The recent Admiralty Court decision in the Eems Solar (Yuzhny Zavoid Metall Profil -v- Eems Berheerder B. V. the Eems Solar 2013) has highlighted bad stowage and un-seaworthiness issues involving a cargo of steel coils shipped from China.
Hill Dickinson acted for the successful owners and their P&I insurers in defending a claim by Russian receivers for losses resulting from damage to steel coils due to cargo movement during the voyage.
The consignment of 411 steel coils was loaded at Xingang, China for Novorossiysk, Russia.
The Eems Solar is a small 2,600 dwt general cargo ship with a crew of only five. This was the vessel’s maiden laden voyage following her delivery to owners from a shipyard in Vietnam. As such she was carrying no spare lashing equipment.
The cargo was stowed by charterer’s appointed stevedores in some haste over a period of approximately seven hours during the early hours. The Master was not entirely satisfied with the way the stevedores had secured the cargo without locking coils in the single tier rows, as recommended in the vessels cargo securing manual.
Given the practical difficulties in arranging for shore cranes to re-stow the coils, the Master had little choice but to instruct the stevedores to double lash the coils in the single tier rows.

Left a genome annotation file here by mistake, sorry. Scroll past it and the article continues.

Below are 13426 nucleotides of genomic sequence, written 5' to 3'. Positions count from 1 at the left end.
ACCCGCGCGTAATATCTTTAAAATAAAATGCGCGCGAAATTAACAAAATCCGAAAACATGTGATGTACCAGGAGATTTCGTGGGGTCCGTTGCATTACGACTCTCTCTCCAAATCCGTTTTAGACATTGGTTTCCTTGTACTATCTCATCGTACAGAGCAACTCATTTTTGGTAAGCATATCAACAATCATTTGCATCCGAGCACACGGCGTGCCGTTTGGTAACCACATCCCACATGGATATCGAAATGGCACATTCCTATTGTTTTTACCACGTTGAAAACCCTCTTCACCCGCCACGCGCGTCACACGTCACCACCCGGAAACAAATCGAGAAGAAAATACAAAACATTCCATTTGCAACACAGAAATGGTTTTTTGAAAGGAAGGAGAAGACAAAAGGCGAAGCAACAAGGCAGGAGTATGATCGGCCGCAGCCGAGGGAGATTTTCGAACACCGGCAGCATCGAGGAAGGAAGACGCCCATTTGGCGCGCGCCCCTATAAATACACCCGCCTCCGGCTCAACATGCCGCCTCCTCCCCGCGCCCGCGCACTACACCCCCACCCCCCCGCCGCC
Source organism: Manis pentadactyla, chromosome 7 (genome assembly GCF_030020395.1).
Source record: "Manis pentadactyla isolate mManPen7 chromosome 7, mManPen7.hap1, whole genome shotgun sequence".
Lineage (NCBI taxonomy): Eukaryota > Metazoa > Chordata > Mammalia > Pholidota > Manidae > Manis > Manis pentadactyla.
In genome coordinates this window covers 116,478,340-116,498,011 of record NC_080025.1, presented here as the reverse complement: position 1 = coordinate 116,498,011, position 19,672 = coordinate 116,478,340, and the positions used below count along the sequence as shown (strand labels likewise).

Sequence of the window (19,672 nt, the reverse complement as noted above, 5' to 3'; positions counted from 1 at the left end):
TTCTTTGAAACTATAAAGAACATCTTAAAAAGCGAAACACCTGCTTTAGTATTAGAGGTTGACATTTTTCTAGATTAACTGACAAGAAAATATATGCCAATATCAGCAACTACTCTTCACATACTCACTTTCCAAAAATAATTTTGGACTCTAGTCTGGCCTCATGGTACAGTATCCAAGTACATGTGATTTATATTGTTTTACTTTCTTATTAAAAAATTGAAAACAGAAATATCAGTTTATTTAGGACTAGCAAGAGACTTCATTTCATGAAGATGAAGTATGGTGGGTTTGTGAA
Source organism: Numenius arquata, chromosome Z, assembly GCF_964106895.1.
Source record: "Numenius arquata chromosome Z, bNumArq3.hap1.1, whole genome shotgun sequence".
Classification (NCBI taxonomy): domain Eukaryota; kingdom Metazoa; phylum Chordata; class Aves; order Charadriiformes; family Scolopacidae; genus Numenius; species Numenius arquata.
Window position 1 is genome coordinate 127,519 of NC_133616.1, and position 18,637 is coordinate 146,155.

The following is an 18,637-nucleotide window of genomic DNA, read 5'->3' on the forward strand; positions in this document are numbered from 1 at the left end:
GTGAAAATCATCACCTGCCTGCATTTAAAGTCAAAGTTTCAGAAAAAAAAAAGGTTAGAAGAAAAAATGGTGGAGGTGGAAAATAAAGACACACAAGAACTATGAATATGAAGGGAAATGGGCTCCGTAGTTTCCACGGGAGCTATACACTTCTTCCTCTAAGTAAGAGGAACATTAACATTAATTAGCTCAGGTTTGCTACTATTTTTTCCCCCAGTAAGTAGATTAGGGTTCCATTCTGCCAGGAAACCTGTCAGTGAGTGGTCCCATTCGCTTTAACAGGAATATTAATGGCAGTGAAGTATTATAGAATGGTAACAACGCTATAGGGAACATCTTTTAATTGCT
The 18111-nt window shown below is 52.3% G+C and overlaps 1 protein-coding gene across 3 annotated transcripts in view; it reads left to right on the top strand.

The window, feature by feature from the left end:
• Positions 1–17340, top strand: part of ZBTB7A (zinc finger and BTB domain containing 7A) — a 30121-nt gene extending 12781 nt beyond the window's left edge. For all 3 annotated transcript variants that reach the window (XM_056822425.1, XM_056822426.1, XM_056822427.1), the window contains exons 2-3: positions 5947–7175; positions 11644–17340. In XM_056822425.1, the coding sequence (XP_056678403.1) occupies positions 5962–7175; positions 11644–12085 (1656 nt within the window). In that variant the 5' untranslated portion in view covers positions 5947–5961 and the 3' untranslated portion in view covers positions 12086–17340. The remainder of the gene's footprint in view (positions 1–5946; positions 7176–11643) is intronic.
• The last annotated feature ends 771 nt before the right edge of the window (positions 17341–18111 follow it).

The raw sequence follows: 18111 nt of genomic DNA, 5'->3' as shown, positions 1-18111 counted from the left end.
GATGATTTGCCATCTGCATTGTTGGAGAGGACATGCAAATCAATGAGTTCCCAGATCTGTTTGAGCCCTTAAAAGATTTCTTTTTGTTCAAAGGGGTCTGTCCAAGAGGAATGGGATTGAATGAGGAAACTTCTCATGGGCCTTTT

The claimant bill of lading holders alleged that the damage was caused by the un-seaworthiness of the vessel, on the grounds that she had not been properly equipped with additional lashing material and because the crew had failed to carry out cargo inspections during the voyage and/or re-secure the cargo properly.
The claimant’s arguments were rejected by the court. It was accepted that the crew had carried out daily cargo inspections, weather permitting, notwithstanding the omission of any such record in the deck logs. Furthermore the court, sensibly, considered it unrealistic when the vessel was rolling and having to adopt anti-piracy zone manoeuvres to expect the crew to enter into the hold in order to attempt to re-lash 4-5 ton steel coils. The proximate cause was the failure to use locking coils. The receiver’s claim failed because owners were not contractually responsible for loading and stowing the cargo.
The Admiralty Court’s sympathetic and pragmatic approach to safety at sea is to be welcomed.
Further details of the case can also be found at:
Source of information:
Solicitors Hill Dickinson